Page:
Factors of a Viable Case

Interviewer: I’m sure it’s very complicated, but what are some of the main factors that would tell someone whether they have a potentially valid case or not?

Charles Price: To go back to one of my surgical examples, if you are scheduled for a one-day surgery and you are supposed to be in and out in the same day, let’s say, to remove your gall bladder, but you wake up post-operatively and you are still in the hospital and you are told that they cut an artery while they were taking out your gall bladder, basically they are going to essentially know that they have a case right off the bat.

There are many people who go through a course of treatment, for example, in stroke cases. A person with a headache and dizziness goes to the emergency department, and they are told that they simply have a migraine and they are discharged. Then a couple of days later, the same symptoms occur and they go back in and they are diagnosed as having a stroke. Then the people are going to bring the claim. They are going to consult a lawyer and they are going to say, “Is there anything that could have been done differently that maybe would have stopped this process before it got so bad?”

The main factor that really determines whether a person has a good case is the clarity of the event. If there is a stark contrast between what they were supposed to have as an anticipated outcome and what they ended up having, then that is going to be a pretty clear factor that there is probably a strong case.

Interviewer: Does the event have to be extremely serious in order to have a case? Does she need to be significantly injured or can it be a lower level type of an event?

Charles Price: Generally the case has to be pretty serious because medical malpractice cases are so work-intensive, usually involving upwards of five depositions in any particular malpractice case, multiple expert witnesses that drive up the expense, and they take a long time. In order for the lawyer to want to be interested in pursuing a case, it generally has to be a serious injury or a death. By serious injury we usually mean permanent injury or very prolonged injury.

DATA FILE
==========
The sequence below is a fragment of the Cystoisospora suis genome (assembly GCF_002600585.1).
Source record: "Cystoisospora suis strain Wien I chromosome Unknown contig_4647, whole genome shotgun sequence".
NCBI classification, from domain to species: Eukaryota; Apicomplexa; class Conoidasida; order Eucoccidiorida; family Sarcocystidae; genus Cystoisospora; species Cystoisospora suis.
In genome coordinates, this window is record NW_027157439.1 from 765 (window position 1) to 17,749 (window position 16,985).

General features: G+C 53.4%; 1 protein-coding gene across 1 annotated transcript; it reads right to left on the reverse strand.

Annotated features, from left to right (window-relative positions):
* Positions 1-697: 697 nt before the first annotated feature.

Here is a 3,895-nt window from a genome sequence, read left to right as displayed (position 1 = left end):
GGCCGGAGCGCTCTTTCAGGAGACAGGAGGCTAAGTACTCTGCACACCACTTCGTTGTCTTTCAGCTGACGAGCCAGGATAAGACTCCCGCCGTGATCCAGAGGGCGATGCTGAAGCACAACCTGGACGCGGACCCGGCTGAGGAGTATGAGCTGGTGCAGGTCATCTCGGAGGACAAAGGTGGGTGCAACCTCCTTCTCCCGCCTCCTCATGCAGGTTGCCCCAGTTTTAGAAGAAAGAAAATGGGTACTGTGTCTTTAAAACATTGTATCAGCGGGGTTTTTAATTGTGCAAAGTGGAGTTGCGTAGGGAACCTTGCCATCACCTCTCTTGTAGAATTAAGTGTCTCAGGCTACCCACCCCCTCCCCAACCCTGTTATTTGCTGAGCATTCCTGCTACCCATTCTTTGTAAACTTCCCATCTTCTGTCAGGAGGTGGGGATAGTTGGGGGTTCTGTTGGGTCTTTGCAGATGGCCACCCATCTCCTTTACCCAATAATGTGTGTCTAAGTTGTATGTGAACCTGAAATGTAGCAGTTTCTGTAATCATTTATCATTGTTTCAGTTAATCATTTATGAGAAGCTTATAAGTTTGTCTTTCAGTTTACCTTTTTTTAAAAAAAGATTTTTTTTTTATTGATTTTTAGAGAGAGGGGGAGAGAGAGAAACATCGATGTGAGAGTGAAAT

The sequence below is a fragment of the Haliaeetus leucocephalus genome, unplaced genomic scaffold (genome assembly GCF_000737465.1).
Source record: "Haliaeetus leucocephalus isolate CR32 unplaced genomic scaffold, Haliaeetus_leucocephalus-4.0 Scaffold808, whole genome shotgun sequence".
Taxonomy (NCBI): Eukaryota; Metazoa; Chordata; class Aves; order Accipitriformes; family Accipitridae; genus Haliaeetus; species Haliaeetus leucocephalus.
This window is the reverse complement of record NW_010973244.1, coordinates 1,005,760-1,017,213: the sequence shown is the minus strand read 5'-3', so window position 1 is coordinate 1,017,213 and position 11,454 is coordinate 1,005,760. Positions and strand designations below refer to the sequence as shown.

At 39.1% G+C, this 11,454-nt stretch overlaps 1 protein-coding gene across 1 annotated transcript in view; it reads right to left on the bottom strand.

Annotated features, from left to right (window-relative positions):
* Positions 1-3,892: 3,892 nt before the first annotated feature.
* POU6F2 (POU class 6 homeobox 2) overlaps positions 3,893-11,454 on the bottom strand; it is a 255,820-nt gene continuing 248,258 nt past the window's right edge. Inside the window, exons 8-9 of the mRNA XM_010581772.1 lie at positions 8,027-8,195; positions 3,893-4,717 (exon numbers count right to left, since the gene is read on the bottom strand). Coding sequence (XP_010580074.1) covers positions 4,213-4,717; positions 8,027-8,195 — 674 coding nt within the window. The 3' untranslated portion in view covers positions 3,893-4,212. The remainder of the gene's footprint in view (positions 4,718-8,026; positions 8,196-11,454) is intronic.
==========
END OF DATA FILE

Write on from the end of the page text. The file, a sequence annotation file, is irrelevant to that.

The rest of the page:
For example, we had one client who developed an infection in her forearm following a simple car accident. They sutured her up, sent her home, and she developed a massive infection in her forearm and basically lost all the flesh off of her forearm. She had to go through, I would say, eight or nine skin grafting procedures. Again, she didn’t die, but she has massive scarring and she had massive treatment.

The exception to that rule is a smaller case can have a very clear and defined injury, but the patient recovers almost substantially. For example, a person has hand surgery and the surgeon cuts a nerve and now the person has no sensation in three of their fingers. That person’s not dead and is not going to die, but if that person is a carpenter and can’t feel three fingers of his master hand and it’s a clear case of cutting a nerve, again, it doesn’t have to be a huge case, but in that case the fault or negligence has to be clear.

By Jack O’Donnell

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